“Dialed Up” by Tim Maughan
Reviewed by Dave Truesdale
In a future not too distant from now, the author posits that to get ahead in the business world one must be high on all manner of drugs; uppers and downers, mood enhancers and mood levelers, and hallucinogenics, all instantly delivered on personal demand through imbedded implants. The story takes us quickly through a partial day of one such company employee, a mother with a young daughter, and a few of the incidents and possible negative psychological effects it has—with her job the number one priority and not the relationship with her daughter.
Unfortunately, this situation of a parent’s job coming before family is nothing new—with or without drugs, so I don’t see the drug use as adding anything new to this scenario. This also reads more like a vignette, a slice or segment of many stories of the same general type a certain arm of SF was fond of in the 1970s, differing only in its details. An updated rehash of material 45+ years old (let’s see what it’s like to do everything on drugs), spiffed up in new clothes but with nothing terribly profound or new to impart underneath it all.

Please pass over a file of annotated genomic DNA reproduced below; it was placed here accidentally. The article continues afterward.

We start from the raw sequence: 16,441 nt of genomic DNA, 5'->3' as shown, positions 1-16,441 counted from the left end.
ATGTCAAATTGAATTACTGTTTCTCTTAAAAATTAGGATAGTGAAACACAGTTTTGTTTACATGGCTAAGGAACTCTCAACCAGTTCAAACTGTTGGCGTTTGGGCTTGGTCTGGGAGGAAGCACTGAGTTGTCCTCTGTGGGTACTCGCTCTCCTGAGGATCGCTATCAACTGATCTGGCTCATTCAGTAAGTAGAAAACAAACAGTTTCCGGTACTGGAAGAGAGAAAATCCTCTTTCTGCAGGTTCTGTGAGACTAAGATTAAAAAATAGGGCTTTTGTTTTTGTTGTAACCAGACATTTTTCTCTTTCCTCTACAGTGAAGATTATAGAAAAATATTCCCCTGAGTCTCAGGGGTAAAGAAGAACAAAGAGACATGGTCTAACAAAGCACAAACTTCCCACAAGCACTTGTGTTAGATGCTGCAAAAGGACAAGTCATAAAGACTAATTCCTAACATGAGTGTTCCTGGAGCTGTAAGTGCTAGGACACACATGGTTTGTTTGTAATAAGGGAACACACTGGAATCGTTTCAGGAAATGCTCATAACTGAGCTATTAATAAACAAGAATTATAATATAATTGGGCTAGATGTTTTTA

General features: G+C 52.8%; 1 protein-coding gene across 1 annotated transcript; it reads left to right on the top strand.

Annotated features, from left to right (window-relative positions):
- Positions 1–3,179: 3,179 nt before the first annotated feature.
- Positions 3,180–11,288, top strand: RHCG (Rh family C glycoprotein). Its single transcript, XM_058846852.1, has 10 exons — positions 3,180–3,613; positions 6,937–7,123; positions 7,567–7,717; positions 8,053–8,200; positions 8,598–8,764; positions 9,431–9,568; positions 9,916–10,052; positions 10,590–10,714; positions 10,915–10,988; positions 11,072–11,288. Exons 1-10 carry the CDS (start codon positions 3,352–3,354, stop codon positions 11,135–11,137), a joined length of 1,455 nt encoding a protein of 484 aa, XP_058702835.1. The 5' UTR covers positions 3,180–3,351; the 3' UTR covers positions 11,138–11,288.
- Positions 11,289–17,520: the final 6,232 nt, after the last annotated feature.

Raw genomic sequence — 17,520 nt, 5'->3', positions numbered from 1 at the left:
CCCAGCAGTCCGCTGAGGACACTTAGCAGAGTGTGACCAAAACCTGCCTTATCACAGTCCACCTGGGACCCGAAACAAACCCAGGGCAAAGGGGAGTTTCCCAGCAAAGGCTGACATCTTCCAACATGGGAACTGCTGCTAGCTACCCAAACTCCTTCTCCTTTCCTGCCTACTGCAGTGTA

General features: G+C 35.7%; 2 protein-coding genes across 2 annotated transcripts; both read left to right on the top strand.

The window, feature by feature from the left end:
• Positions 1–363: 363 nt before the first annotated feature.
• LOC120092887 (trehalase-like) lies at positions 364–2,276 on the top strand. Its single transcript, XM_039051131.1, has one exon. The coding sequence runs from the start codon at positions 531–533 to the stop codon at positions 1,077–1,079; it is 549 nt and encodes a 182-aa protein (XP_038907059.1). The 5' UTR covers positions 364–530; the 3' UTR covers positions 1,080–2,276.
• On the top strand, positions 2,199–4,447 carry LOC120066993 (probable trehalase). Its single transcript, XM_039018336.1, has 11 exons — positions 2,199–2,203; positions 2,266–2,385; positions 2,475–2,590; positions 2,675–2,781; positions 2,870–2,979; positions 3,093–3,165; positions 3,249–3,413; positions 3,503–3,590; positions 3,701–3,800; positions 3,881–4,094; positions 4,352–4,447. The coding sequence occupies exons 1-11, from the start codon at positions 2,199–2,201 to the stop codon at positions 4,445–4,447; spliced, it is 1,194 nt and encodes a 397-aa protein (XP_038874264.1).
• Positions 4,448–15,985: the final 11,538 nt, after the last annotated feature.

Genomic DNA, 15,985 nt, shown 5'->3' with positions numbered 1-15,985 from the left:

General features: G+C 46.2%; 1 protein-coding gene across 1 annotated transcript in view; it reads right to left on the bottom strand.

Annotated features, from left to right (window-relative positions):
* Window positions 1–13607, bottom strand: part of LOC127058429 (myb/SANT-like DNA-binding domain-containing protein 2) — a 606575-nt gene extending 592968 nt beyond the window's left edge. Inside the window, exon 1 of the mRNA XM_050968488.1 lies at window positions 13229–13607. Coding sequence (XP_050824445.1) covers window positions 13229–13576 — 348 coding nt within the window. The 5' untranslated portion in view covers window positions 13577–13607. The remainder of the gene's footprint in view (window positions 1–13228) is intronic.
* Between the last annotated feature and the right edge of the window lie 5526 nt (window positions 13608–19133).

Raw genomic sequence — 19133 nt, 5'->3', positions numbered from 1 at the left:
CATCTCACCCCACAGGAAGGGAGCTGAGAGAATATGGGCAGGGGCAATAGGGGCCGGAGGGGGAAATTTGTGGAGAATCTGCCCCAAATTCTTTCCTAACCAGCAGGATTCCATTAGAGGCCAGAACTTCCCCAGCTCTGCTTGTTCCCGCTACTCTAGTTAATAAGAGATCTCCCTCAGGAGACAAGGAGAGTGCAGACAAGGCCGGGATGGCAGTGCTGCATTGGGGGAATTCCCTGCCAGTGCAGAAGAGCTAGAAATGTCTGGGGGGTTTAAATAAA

Dave Truesdale has edited Tangent and now Tangent Online since 1993. It has been nominated for the Hugo Award five times, and the World Fantasy Award once. A former editor of the Bulletin of the Science Fiction & Fantasy Writers of America, he also served as a World Fantasy Award judge in 1998, and for several years wrote an original online column for The Magazine of Fantasy & Science Fiction. Now retired, he keeps close company with his SF/F library, the coffeepot, and old movie channels on TV. He lives in Kansas City, MO.